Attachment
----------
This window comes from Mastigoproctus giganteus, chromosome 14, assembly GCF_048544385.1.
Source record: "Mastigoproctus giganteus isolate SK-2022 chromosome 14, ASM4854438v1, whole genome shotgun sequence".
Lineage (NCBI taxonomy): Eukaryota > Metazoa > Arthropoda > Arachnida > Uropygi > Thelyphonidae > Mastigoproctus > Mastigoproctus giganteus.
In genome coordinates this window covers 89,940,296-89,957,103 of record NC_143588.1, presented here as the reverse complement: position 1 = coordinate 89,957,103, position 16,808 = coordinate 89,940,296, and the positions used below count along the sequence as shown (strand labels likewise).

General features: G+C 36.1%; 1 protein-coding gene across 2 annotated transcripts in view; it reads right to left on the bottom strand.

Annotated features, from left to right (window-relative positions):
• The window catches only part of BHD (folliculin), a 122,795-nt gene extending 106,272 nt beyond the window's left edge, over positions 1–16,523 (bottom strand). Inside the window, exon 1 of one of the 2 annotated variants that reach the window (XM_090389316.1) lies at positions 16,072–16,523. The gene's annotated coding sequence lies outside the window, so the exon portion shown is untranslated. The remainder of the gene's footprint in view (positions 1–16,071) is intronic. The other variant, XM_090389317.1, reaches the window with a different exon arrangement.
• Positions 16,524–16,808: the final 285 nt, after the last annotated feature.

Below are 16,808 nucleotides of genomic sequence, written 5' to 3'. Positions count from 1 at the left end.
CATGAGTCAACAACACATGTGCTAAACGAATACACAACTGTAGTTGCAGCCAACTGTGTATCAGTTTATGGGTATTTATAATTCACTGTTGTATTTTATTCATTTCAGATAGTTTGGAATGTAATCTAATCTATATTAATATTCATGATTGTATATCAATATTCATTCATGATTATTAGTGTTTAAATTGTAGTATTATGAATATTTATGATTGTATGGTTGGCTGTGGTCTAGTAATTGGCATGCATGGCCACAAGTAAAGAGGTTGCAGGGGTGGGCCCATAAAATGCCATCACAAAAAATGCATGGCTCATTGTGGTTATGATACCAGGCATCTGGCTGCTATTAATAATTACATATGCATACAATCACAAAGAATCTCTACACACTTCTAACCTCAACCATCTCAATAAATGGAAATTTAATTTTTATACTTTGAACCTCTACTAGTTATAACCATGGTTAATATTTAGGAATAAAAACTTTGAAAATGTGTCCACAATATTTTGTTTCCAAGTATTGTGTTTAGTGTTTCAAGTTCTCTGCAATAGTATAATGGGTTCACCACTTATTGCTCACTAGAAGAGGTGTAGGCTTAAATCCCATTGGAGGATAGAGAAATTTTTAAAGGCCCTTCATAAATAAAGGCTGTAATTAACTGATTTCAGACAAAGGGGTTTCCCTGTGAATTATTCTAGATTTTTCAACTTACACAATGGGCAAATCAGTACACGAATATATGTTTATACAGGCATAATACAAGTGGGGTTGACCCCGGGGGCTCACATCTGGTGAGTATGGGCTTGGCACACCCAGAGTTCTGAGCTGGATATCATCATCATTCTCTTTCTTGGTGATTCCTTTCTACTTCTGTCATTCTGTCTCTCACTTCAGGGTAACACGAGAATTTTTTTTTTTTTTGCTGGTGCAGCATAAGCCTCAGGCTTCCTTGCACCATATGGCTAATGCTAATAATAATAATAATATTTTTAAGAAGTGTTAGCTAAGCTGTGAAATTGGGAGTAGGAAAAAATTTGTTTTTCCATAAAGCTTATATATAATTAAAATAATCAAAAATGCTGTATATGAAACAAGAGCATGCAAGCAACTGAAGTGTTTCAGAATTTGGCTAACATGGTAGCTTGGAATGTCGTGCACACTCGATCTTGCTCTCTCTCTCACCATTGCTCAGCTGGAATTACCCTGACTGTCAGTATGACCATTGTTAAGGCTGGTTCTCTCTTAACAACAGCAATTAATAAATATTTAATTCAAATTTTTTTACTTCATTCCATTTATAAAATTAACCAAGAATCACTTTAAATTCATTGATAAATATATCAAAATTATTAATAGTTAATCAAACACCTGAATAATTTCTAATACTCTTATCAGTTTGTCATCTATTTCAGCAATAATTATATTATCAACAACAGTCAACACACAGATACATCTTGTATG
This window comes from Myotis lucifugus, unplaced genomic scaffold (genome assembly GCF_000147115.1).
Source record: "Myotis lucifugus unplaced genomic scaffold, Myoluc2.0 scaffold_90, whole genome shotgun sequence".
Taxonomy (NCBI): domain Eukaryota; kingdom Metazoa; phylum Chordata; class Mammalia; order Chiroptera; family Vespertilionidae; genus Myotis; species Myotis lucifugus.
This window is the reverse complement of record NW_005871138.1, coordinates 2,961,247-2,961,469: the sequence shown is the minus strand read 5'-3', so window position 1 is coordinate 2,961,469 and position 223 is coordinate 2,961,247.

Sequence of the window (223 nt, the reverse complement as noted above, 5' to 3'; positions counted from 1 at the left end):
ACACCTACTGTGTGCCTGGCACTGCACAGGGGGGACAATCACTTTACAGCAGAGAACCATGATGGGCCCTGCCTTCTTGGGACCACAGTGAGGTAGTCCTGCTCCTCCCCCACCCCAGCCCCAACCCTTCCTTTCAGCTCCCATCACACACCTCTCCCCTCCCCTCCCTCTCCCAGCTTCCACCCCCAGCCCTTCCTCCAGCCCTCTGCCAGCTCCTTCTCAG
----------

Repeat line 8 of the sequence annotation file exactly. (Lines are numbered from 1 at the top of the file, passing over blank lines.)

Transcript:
• Positions 16,524–16,808: the final 285 nt, after the last annotated feature.